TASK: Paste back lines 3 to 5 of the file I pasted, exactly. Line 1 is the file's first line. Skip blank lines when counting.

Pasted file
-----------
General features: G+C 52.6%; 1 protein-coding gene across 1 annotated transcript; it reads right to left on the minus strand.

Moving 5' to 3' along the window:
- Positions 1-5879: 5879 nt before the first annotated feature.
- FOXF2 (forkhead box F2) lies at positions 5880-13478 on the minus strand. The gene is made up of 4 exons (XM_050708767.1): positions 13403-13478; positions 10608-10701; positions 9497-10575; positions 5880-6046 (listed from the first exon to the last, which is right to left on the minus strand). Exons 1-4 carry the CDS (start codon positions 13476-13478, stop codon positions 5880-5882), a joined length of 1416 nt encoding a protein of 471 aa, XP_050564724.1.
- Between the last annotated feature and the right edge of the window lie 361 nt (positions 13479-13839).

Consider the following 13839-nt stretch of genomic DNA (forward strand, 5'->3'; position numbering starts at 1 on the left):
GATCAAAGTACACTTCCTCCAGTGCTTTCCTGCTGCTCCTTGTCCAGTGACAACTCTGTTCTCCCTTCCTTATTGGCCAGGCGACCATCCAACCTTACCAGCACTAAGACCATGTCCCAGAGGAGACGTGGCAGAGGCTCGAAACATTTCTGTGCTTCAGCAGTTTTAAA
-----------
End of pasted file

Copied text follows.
- Positions 1-5879: 5879 nt before the first annotated feature.
- FOXF2 (forkhead box F2) lies at positions 5880-13478 on the minus strand. The gene is made up of 4 exons (XM_050708767.1): positions 13403-13478; positions 10608-10701; positions 9497-10575; positions 5880-6046 (listed from the first exon to the last, which is right to left on the minus strand). Exons 1-4 carry the CDS (start codon positions 13476-13478, stop codon positions 5880-5882), a joined length of 1416 nt encoding a protein of 471 aa, XP_050564724.1.
- Between the last annotated feature and the right edge of the window lie 361 nt (positions 13479-13839).